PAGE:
Seven months since automatic across-the-board federal budget cuts took effect, two of Minnesota's best-known research institutions are already feeling the squeeze.
Scientists at the University of Minnesota and Mayo Clinic increasingly are turning their attention away from their research to fundraising to make up for a drop in federal grants that occurred after the federal government cut the National Institutes of Health budget by $1.7 billion.
Among them is Gary Balas, a professor of aeronautical engineering at the University of Minnesota who researches flight control systems. One of many U of M faculty members with research grants and contracts from the federal government, Balas had counted on a three-year, $450,000 grant from the Air Force with two years left.
But when Republicans and Democrats in Congress failed to reach a budget deal and the automatic cuts went into effect this spring, research programs like his were targeted for cuts.
"We found out in June, basically two weeks before the end of the fiscal year that our contract was going to be canceled," Balas said.
So far, the university has made up some of the gaps in funding, but instead of spending his time in the wind tunnel or testing flight control software Balas has had to shift his priorities.
"You end up spending much more of your time chasing money and less time doing the research," he said.
The university's Stem Cell Institute received similar news.
"We just learned back in June that we were going to take a 40 percent cut for the next six months," said Dr. John Wagner, director of the university's blood and marrow transplantation program.
That worked out to about a $300,000 cut from Wagner's research on creating novel new cell therapies to treat illnesses including leukemia, heart disease and diabetes.
"What's the impact?" Wagner asked. "Well, we've actually had to remove people or they're working but not getting paid. We've had to cut the projects we're working on."
The federal budget cuts also hit the research budget of Mayo Clinic in Rochester, where Dr. Ronald Peterson studies aging and Alzheimer's disease.
One of Peterson's projects is a large study of residents of the surrounding Olmsted County as they age. Typically, his researchers have met with participants every year. But they will no longer be able to thanks to reduced funding from the NIH.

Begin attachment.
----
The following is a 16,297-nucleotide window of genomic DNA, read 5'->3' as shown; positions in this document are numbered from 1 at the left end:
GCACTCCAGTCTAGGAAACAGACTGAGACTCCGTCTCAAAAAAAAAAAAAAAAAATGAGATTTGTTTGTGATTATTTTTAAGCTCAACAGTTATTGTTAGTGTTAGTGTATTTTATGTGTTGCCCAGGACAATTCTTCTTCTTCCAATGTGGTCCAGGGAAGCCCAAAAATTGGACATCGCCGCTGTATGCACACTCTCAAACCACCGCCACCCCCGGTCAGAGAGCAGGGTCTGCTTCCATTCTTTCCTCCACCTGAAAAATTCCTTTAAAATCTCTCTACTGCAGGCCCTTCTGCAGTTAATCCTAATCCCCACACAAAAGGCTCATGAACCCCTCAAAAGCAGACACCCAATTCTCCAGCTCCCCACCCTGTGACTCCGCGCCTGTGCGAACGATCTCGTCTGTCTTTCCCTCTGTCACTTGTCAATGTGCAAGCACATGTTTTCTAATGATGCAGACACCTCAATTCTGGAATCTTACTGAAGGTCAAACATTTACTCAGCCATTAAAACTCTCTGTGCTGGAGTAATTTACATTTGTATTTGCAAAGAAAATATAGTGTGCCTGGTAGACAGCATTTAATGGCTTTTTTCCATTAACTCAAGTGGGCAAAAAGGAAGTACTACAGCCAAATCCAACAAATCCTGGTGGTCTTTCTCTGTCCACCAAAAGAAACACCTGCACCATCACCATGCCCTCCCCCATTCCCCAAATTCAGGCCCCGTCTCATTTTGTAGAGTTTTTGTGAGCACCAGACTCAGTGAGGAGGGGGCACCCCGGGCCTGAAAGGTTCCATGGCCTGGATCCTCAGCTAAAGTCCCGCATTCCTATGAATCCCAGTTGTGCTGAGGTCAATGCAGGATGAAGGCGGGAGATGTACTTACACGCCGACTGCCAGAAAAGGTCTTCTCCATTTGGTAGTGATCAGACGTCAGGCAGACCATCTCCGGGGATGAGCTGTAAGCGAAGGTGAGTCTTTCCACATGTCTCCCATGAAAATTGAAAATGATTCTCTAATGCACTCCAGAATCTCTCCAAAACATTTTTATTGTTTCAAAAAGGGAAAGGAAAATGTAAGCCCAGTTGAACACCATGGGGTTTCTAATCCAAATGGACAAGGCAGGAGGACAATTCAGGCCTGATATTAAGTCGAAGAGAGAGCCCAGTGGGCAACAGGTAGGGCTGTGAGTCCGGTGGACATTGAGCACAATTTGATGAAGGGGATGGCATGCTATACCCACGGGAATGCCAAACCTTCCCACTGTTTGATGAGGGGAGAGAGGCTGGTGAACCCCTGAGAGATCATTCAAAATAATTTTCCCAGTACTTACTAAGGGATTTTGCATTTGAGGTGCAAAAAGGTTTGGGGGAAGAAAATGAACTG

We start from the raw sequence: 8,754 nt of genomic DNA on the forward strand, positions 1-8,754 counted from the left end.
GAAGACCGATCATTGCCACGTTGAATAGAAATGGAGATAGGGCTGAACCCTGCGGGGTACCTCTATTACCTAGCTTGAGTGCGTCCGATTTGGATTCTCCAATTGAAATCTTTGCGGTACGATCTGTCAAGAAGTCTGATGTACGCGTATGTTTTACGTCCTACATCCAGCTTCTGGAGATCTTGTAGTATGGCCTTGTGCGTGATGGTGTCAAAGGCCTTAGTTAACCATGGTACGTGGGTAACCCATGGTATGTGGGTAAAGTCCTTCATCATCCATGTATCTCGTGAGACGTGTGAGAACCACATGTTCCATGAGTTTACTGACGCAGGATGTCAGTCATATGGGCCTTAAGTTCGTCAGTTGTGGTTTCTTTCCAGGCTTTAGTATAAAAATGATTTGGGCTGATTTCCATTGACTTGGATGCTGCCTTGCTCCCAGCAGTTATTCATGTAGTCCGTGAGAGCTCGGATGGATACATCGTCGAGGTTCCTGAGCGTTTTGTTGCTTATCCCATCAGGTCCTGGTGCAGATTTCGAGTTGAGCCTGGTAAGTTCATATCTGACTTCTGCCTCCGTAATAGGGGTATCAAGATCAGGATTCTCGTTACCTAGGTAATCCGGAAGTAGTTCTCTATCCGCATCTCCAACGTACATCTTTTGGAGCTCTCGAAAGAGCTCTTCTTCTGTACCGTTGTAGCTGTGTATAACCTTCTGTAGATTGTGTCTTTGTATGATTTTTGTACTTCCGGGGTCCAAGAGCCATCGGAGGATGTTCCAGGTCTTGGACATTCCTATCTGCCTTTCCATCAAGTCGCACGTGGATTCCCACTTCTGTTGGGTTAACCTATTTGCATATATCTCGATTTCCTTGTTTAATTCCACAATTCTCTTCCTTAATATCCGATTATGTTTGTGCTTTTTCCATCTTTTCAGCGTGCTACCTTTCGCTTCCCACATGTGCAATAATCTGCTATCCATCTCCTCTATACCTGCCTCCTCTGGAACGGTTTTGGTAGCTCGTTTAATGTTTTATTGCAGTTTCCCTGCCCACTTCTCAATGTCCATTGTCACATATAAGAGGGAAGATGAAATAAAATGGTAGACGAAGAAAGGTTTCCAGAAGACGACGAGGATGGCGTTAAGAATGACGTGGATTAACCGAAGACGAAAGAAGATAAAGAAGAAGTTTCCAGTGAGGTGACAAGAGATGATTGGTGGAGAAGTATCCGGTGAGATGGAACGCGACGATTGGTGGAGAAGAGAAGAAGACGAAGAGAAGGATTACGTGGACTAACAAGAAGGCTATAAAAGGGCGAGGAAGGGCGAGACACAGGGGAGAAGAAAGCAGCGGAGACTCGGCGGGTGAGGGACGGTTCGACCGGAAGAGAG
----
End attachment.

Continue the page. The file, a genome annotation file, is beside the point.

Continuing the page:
"You know it's not death for the study, but we're lacking some precise time points now," said Peterson, director of Mayo Clinic's Alzheimer's Disease Research Center. "So over the course of say, three or four years, instead of seeing people three or four times, we may see them twice."
“We're going to pay for it as a society by spending more money to care for people when you would have been better off spending money on research to prevent the problem in the first case.”Dr. Ronald Peterson, Mayo Clinic's Alzheimer's Disease Research Center
Officials at Mayo Clinic, which receives about $240 million a year from NIH, expect see that figure drop by as much as $20 million this year. The University of Minnesota expects to lose as much as $50 million this year because of the federal budget cuts -- more than 5 percent of the university's $750 million research budget.
Brian Herman, the university's vice president for research, said the cuts could also do long-term damage to American science by reducing the future supply of PhDs.
"If the number and size and length of those grants are diminished that will mean that we'll have fewer students that we can train and fewer students that we can support," Herman said.
Peterson also said current students are receiving the wrong signals about the world of research.
"They're seeing their mentors, the old guys like me, having trouble getting funding or worrying about funding," Peterson said. "And they're saying, 'gee if he's having trouble getting funding, what are the odds I'm going to get funded as a new researcher?'"
Ultimately, Peterson said, the cuts are penny-wise and pound foolish, especially when it comes to illnesses such as Alzheimer's, the costs of which are expected to strain health care budgets as the population ages.
"We're going to pay for it as a society by spending more money to care for people when you would have been better off spending money on research to prevent the problem in the first case," he said.
Researchers in Minnesota say they need to become more politically savvy and better advocates for their causes. Wagner said he's frustrated that even though most members of Congress already agree that the sequestration cuts are badly designed, the cuts were made anyway.
Although Congress returns from its summer recess next month, there's little sign that there's been any movement to close that political divide and restore the funding.
"If this is not the highest priority so be it," Wagner said. "But I would rather people make a decision saying this is not the highest priority then somehow letting it occur because of some political divide."